Jon Nazca / Reuters

Twitter CEO Jack Dorsey announced Wednesday that the social-media platform he runs will no longer allow political advertising. The company has reached the judgment that “political message reach should be earned,” as when people decide to follow or retweet a politician, rather than “bought,” as with targeted political ads. Commercial ads are fine, he argued. But political ads, which “can be used to influence votes to affect the lives of millions,” present new challenges to civic discourse, including “machine learning–based optimization of messaging and micro-targeting, unchecked misleading information, and deep fakes. All at increasing velocity, sophistication, and overwhelming scale.”

It isn’t clear that political advertising affects the lives of millions any more profoundly than commercial advertising for unhealthy drinks or more effective birth control or pornography or guns or fad diets or Hollywood films or video games or credit cards does—but let that pass. What about political ads advocating for an issue rather than a candidate? “We considered stopping only candidate ads, but issue ads present a way to circumvent,” Dorsey explained. “Additionally, it isn’t fair for everyone but candidates to buy ads for issues they want to push. So we’re stopping these too.”

Political advertising is still allowed on Facebook, where its accuracy is not policed. When reaffirming that policy recently, Facebook CEO Mark Zuckerberg asserted a need to be careful about adopting more rules that restrict what people can say. He doesn’t think that censoring politicians is right. “Although I’ve considered whether we should not carry these ads in the past, and I’ll continue to do so … so far I’ve thought we should continue,” he said. “Ads can be an important part of voice—especially for candidates and advocacy groups the media might not otherwise cover so they can get their message into debates.”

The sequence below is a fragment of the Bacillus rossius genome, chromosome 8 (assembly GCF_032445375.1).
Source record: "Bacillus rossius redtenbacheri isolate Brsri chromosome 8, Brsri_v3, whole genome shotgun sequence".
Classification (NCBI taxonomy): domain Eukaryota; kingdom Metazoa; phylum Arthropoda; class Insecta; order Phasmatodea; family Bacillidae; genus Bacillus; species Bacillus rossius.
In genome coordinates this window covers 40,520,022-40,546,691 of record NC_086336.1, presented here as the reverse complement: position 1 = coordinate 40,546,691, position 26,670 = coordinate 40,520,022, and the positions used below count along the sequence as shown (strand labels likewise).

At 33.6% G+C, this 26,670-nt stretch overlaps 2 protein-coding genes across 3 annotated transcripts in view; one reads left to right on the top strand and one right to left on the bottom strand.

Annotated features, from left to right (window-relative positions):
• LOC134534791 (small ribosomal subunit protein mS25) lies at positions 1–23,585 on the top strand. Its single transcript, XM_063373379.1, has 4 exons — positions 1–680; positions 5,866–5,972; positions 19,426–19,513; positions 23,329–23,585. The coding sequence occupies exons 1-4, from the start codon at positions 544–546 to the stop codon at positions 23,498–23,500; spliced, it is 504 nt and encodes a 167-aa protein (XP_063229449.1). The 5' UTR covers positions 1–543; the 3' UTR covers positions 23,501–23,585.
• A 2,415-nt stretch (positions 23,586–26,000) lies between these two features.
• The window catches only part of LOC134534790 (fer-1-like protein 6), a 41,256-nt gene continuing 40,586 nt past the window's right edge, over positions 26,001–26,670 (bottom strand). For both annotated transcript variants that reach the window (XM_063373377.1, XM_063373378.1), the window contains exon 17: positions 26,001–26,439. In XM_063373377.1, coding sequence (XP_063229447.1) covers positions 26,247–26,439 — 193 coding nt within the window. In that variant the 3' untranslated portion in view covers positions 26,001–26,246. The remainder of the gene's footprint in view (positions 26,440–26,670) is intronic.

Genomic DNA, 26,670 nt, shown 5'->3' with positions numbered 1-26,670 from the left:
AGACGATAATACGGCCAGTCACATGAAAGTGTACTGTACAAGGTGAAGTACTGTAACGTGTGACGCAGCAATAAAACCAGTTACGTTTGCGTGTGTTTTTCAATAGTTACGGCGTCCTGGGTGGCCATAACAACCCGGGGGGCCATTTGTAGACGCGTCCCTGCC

One reason Twitter and Facebook are diverging on this question may be that Twitter is a lesser platform for political advertising compared with Facebook. So far this year at Facebook, Wired reports, “the Democratic candidates for president have spent a collective $32 million on Facebook advertisements; Donald Trump has spent $13.7 million on Facebook ads in 2019 alone.”

By contrast, “political ad spend for the 2018 US midterms was <$3M” on Twitter, the company’s CFO tweeted. The Guardian notes that Twitter’s political-advertising operation “had just 21 advertisers across the entirety of the EU during the parliamentary elections this year,” and posits that Dorsey’s announcement “turned a weakness into a strength, cutting off a minuscule revenue stream to heap pressure on his main competitor.”

Business implications aside, would democracy be better off if Facebook followed Twitter and banned political ads or if pressure to do so led it to police ads for accuracy? I’m baffled by everyone who is confident in either position, given how little we know about key variables.

First, remember that Facebook is global.

Facebook has 270 million users in India, 130 million users in Indonesia, 120 million users in Brazil, 82 million users in Mexico, 68 million users in the Philippines, 58 million users in Vietnam, 46 million users in Thailand, and 37 to 38 million users each in Egypt, Turkey, and the United Kingdom. A ban on political ads might be good for some countries and bad for others.

Even looking narrowly at the United States, it is hard to know exactly how much Facebook political ads affect any campaign; whether their effect is similar or different in federal, state, and local elections; where campaign dollars now spent on Facebook would go if the platform banned political advertising; whether a ban would advantage or disadvantage Republicans or Democrats; or whether eliminating political Facebook ads would advantage incumbents or challengers.